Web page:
Which Joe gave his name to ‘sloppy joes’? We look at five interesting sandwiches and their lexical origins.
A shout given by a hunter on seeing a fox break cover.
- ‘But the game would definitely be afoot; the pack would be legging it to the view halloo while I'd be rediscovering the emperor-size feather bed at the Dorset and phoning down for the full English for myself and glamorous young pard.’
- ‘They raced through the forest on their giddily galloping geldings, sighting down their blunderbusses (or perhaps that is ‘blunderbae’), shouting their view halloos and, all told, having the finest time of it.’
- ‘Over tilled hill and manicured dale they bounded with tally-hos, yoicks and view halloos, making life miserable not only for the fox, but for stolid farmers and their livestock.’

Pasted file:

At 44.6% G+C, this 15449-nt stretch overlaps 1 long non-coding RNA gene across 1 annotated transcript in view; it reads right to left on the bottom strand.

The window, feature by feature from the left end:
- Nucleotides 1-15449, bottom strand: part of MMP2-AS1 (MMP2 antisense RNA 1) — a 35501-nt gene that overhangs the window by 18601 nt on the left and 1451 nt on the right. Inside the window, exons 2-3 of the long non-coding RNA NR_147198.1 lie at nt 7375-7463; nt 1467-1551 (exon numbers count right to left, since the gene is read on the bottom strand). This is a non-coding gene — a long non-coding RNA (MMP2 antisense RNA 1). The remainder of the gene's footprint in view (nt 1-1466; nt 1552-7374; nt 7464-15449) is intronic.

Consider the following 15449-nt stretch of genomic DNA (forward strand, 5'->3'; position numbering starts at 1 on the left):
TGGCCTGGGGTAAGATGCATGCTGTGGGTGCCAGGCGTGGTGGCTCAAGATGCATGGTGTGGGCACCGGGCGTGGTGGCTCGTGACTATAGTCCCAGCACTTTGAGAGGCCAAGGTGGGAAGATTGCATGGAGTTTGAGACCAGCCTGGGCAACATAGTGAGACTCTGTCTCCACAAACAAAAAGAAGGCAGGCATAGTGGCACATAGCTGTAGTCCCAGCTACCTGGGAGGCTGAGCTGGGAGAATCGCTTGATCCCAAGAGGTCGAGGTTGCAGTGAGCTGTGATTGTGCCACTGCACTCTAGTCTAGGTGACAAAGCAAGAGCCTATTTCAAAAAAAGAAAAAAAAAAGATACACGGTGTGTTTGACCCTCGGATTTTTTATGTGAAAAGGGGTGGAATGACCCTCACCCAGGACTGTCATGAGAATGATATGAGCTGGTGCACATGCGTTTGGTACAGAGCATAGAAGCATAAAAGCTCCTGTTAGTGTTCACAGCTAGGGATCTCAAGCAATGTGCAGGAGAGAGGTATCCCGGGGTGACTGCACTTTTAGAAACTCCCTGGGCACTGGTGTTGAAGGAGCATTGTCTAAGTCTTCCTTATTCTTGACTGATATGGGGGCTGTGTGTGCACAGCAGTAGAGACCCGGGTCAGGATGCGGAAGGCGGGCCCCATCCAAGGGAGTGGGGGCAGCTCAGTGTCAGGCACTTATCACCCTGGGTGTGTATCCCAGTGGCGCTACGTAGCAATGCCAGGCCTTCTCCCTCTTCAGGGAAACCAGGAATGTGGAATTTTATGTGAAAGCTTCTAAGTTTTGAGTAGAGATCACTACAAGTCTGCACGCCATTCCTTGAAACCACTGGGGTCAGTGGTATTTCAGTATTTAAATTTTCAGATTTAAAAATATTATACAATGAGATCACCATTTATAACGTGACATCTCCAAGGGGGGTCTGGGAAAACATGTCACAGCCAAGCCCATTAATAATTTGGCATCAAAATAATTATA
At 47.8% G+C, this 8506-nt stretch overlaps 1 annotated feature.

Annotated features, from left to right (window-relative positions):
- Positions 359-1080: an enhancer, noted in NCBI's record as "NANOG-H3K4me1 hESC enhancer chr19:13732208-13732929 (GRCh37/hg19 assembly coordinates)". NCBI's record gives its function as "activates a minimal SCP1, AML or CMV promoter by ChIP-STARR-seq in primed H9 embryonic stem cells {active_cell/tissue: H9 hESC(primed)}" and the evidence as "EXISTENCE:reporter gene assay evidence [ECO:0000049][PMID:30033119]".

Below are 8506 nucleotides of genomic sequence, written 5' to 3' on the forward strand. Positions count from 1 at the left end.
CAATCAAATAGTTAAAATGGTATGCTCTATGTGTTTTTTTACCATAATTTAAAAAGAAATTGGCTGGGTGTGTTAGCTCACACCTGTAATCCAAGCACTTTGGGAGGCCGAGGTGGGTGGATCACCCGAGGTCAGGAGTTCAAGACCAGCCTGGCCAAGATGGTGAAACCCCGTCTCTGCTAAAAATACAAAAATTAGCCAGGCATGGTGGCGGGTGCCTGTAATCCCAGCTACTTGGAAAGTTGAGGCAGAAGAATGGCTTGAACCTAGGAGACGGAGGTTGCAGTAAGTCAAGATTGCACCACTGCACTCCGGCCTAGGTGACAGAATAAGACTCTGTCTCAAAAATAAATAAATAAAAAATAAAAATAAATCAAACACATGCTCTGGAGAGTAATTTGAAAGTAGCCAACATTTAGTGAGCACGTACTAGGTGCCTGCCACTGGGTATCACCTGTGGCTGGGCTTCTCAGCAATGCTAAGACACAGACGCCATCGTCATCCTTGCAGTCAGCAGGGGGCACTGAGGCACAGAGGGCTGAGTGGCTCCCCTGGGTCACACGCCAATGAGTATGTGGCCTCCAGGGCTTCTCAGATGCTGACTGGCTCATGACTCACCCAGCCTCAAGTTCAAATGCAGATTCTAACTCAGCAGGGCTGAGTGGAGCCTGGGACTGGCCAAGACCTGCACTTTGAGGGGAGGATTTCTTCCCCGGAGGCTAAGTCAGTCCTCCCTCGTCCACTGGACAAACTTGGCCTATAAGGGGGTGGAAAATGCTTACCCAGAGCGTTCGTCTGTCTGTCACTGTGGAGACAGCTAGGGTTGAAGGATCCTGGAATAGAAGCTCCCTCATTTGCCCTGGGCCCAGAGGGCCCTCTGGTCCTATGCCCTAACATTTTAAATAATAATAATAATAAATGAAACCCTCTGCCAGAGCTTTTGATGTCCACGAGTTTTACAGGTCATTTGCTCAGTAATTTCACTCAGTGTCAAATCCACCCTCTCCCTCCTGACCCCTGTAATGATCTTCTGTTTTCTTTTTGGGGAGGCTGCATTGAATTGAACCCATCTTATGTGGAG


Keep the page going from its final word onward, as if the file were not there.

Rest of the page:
- ‘Cleveland, Ohio, Oct.12. - Having followed the hounds thus far - no reflection on ballplayers intended - having heard the view halloo and scampered over the meadows while the pack tore at the quarry's flanks, Cleveland decided today to be in at the death.’
- ‘Winner watched, quivering like a fox on hearing the distant view halloo.’
- ‘Things are always changing into other things on the Orpheum circuit, but we have no secret names remaining, just those words we've always used, my germinisms, your view halloos.’
We take a look at several popular, though confusing, punctuation marks.
From Afghanistan to Zimbabwe, discover surprising and intriguing language facts from around the globe.
The definitions of ‘buddy’ and ‘bro’ in the OED have recently been revised. We explore their history and increase in popularity.